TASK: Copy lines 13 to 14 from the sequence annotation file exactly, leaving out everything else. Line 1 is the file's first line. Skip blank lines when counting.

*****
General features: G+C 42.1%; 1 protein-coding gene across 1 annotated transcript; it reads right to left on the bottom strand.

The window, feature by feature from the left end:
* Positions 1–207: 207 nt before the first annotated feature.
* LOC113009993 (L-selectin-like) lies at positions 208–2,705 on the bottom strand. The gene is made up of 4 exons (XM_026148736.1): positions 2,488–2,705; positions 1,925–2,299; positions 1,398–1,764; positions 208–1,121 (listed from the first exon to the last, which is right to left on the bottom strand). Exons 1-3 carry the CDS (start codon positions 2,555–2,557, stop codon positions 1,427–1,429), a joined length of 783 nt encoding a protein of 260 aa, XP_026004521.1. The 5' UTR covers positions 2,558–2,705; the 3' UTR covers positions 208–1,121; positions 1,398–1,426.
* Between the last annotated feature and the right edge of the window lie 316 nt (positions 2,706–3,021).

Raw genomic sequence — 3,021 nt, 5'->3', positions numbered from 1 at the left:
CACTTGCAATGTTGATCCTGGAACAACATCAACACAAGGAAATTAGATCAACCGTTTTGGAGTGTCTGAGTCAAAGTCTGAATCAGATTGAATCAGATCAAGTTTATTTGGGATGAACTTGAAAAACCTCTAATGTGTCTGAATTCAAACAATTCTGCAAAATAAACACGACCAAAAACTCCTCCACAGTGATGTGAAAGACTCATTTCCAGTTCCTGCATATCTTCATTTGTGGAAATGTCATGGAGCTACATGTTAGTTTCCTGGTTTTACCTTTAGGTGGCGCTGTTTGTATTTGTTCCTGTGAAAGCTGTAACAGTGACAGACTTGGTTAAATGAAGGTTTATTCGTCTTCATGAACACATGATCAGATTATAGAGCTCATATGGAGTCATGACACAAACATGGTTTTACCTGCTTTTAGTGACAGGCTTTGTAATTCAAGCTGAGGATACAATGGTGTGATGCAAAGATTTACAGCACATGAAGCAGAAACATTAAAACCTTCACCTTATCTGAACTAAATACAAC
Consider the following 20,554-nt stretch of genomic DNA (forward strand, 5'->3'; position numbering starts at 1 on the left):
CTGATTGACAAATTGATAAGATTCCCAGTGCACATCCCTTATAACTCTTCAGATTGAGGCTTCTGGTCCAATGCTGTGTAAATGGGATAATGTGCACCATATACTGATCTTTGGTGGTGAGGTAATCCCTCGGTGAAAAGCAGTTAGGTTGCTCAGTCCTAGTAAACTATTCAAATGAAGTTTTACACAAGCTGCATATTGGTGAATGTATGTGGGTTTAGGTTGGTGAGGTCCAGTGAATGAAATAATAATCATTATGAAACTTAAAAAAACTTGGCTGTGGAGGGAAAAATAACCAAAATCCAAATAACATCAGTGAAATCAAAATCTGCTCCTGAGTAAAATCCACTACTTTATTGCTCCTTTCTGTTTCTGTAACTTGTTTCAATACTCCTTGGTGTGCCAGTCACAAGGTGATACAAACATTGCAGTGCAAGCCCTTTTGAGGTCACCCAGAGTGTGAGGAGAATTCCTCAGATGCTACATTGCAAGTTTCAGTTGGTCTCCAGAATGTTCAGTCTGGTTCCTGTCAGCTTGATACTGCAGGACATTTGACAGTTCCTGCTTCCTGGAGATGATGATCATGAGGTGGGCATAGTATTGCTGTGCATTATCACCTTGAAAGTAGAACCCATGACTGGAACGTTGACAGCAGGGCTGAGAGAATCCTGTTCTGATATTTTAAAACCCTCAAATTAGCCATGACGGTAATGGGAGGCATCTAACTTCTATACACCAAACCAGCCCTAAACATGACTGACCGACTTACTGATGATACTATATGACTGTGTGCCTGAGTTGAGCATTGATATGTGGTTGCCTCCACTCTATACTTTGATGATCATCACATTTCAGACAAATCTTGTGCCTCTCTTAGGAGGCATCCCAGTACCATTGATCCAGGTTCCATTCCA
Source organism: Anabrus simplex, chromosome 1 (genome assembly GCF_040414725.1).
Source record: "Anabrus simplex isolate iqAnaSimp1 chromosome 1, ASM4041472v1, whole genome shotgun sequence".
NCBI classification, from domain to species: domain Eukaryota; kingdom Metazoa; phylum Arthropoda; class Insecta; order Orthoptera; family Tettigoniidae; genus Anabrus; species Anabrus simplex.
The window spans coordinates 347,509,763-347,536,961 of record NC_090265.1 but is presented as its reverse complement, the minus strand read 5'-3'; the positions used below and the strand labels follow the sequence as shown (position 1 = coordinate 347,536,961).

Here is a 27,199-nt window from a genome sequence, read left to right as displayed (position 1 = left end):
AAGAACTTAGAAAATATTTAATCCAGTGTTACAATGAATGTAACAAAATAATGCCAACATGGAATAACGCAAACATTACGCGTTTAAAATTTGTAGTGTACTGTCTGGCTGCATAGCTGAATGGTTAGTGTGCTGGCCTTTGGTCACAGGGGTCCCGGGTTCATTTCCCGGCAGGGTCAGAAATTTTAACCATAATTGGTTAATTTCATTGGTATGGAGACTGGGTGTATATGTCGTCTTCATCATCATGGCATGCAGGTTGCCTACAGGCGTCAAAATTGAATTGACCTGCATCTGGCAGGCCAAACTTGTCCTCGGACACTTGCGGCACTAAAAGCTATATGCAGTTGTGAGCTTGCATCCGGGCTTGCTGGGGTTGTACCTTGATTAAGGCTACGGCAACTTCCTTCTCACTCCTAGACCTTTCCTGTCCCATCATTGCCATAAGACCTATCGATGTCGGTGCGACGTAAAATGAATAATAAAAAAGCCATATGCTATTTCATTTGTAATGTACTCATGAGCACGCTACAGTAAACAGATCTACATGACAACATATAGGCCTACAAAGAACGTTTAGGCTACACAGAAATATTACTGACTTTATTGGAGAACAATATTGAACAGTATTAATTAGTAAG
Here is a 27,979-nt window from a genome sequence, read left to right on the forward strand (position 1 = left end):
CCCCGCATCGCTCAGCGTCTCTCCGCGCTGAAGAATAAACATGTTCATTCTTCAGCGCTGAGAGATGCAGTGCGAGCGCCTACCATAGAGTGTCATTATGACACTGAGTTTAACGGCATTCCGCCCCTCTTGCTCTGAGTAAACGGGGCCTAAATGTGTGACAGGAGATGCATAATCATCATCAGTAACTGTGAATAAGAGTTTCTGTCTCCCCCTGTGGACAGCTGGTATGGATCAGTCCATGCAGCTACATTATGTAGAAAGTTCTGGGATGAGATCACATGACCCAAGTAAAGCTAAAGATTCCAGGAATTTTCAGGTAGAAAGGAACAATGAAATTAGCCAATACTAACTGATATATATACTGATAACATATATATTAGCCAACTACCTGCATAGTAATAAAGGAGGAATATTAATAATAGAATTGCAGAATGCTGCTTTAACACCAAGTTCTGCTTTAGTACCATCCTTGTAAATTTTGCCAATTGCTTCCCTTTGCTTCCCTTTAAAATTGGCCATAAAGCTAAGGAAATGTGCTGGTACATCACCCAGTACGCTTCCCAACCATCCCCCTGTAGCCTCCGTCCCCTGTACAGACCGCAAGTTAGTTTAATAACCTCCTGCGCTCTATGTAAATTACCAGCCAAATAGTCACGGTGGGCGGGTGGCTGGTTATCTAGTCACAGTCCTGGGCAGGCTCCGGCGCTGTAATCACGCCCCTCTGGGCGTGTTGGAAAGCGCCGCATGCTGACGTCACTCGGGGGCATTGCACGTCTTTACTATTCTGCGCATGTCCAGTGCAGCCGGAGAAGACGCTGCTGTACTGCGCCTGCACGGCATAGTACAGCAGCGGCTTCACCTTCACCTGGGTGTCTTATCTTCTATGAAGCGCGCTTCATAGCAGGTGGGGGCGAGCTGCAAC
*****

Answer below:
The window spans coordinates 347,509,763-347,536,961 of record NC_090265.1 but is presented as its reverse complement, the minus strand read 5'-3'; the positions used below and the strand labels follow the sequence as shown (position 1 = coordinate 347,536,961).

Here is a 27,199-nt window from a genome sequence, read left to right as displayed (position 1 = left end):